All of this brings us back to last week’s TON announcement from Telegram.

Thematically, it makes all the sense in the world for a messaging service like Telegram to push in the direction of decentralizing certain key components of what they do via a blockchain to enable them to build higher trust and higher risk services (like digital assets).

There is a fundamental limit to how trusted Telegram, as a traditional central-proxy run app, can ever become. So, it makes sense for it to bootstrap more trust through a distributed network, distributing “wallets,” and breathe value into “tokens” on top of that network.

In an ideal case, there are services (such as the most critical record of accounts, identity as cryptographic keys, etc.) that can be far more trustworthy once they’re distributed via a blockchain than they ever could be when run by a centralized proxy-based company.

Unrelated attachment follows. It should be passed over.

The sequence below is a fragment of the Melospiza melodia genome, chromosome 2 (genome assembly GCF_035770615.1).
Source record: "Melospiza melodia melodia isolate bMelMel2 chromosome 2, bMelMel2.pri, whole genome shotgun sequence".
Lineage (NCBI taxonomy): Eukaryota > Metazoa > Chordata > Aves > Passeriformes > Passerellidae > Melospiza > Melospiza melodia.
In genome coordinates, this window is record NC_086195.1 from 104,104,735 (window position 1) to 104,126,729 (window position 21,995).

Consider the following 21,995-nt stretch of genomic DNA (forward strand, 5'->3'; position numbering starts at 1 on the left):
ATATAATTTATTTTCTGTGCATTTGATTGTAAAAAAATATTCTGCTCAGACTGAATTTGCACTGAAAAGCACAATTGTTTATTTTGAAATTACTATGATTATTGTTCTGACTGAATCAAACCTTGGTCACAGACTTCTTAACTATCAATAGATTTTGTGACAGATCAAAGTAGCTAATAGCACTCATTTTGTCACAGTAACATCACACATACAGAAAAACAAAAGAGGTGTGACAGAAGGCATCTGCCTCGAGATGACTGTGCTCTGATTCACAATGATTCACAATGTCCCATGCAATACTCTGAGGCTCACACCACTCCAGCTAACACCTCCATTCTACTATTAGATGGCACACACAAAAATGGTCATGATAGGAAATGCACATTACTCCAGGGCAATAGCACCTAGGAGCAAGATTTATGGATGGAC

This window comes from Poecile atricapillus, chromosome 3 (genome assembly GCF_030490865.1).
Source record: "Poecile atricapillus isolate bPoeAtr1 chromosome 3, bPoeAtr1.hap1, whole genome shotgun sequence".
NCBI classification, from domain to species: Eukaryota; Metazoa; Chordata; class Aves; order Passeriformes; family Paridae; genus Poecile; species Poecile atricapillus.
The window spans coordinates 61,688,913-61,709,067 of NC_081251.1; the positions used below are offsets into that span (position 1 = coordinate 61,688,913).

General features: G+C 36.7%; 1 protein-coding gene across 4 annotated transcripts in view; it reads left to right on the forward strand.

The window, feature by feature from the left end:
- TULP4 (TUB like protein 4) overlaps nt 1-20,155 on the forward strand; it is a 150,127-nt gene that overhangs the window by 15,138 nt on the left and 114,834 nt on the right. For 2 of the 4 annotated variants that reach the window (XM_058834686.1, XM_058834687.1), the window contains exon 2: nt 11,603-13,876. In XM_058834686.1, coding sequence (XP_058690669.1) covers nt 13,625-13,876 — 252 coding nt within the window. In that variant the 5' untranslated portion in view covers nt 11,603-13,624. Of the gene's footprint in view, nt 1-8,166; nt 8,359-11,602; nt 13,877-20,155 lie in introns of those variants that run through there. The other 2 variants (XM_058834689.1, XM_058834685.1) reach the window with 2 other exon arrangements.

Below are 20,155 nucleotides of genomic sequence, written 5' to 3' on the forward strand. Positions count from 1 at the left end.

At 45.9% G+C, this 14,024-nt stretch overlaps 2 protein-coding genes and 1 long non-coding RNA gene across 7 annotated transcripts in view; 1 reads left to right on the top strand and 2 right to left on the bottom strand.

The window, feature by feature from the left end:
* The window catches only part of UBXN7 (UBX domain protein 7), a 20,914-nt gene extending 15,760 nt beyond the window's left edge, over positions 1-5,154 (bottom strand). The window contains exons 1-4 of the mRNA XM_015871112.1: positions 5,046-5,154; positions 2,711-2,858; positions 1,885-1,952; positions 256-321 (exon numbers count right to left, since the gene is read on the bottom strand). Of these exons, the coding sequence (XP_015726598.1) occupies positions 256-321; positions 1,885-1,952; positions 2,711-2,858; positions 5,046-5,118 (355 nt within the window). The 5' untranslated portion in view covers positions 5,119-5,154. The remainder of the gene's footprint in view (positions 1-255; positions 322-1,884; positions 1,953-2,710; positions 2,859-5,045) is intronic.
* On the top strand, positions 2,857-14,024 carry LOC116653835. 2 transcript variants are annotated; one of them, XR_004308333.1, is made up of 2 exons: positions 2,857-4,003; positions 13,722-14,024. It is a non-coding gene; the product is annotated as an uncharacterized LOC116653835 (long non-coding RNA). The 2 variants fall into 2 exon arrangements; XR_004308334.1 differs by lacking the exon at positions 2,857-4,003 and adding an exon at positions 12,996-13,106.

But, all that said, a future where everything is run on top of blockchain-based computer networks in highly distributed frameworks isn’t worth the trade.

The key for companies like Telegram will be figuring out where there is value in building trust through distribution at the cost of efficiency, and where centralized services offer the right trust-efficiency tradeoff.

My belief is that in 10 to 15 years, most large companies will have a hybrid strategy of decentralizing the most critical components of what they do and centralizing where they need efficiency more than trust. But the path to that endpoint is going to be where all the value is created and lost. And likely just as many mistakes will be made over decentralizing as will be made by staying overly central for too long.


Sam is currently a General Partner at Slow Ventures and an intern at The Information. He is also the co-founder of Fin Analytics. He was formerly a vice president of product management at Facebook from 2010 to 2014. Prior to joining Facebook Sam founded drop.io, a file-sharing platform that was acquired by Facebook in 2010. Before drop.io Sam was an associate at Bain and Company. In his spare time Sam enjoys skiing and kite-surfing. He is married to Jessica Lessin, founder of The Information.